||[Dec. 12th, 2016|08:35 pm]
|[||Tags|||||books, fail, humanity||]|
|||||Spetznaz][Between Whatifs and Might Have Beens||]|
"Kohlberg had discovered seven levels of moral development—supposedly consistent through disparate cultures, times, and places. A Level One was the essential infant—no sense of good or bad, all actions regulated by needs and wants, actions inhibited only by negative stimuli. The classic pleasure-pain basis for ethical judgments. By Level Two, humans responded to “right and wrong” by accepting the authority of power. The big people know best. A Level Three person was fixated on rules. “I followed orders.” Level Four ethics were dictated by the majority. A Level Five person devoted his or her life to creating and defending laws that best served the widest common good, while defending the legal rights even of those whose views the Level Five person could not accept. Level Five people made wonderful A.C.L.U. lawyers. Saul had known his share of Level Fives in New York. Level Sixes were able to transcend the legalistic fixation of Level Fives, focusing on the common good and higher ethical realities across national, cultural, and societal boundaries. Level Sevens responded only to universal principles. Level Sevens appeared to be represented by the occasional Jesuses, Gandhis, and Buddhas.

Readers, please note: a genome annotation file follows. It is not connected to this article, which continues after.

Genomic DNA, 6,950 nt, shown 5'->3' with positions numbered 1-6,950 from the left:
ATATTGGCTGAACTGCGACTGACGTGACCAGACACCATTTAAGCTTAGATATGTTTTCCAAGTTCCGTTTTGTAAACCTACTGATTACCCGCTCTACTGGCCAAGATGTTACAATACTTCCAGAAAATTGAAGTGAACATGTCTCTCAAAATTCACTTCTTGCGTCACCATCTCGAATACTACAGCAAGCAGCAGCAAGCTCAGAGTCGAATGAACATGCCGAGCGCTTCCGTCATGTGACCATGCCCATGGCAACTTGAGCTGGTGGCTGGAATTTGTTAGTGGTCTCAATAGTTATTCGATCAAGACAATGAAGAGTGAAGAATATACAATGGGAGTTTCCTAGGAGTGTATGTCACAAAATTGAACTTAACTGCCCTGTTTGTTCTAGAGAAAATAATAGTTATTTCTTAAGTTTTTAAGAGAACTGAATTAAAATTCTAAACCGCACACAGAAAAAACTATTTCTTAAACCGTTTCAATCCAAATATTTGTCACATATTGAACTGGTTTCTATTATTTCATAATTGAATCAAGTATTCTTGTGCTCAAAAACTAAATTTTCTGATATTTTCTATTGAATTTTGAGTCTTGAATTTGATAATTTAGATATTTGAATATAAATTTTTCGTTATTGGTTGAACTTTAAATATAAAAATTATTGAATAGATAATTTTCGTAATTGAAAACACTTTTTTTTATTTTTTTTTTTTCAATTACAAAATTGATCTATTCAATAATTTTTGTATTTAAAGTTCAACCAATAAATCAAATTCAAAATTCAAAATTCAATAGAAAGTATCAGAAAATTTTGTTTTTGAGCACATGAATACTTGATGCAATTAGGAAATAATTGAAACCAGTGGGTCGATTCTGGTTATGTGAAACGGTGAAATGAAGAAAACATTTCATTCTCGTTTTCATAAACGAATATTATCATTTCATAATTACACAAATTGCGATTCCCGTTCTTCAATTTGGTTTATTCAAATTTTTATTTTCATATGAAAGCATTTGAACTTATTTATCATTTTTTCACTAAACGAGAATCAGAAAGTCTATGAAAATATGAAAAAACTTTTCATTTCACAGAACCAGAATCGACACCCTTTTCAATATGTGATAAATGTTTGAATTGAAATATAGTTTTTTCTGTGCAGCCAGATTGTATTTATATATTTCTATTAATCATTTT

America, Kohlberg had said, was a Level Five nation, established and founded by the most incredible assortment of practical Level Sixes in any nation’s history, and was populated primarily by Level Fours and Threes. Kohlberg stressed that in day-to-day decisions we often ranged below our highest level of moral development, but we never went higher than our developmental level.
[But] there was a Level Zero. There were human beings beyond the fetal stage who had no moral bearings whatsoever; not even pleasure/pain stimulus was a reliable guide to these people—if “people” was what they were. A Level Zero could walk up to a fellow citizen on the street, kill that person on a whim, and walk away without the slightest trace of guilt or afterthought. Level Zeroes did not want to be caught and punished, but did not base their actions upon avoidance of punishment. Nor was it a simple case of the pleasure of the forbidden criminal act outweighing fear of punishment. Level Zeroes could not differentiate criminal acts from everyday functions; they were morally blind.
At any given time, in any given culture, one or two percent of the population was at a Level Zero stage of human moral development."
(c) Carrion Comfort (Dan Simmons)
Симмонс как всегда блистателен, но интересно, удастся ли ему провалить концовку книги, как это было в других его произведениях (пока что я на 50%)? Забавно его читать, когда навстречу едет автобус с направлением Germantown на табло, хотя у него часть действия разворачивается в Филадельфийском варианте, а не нашем.
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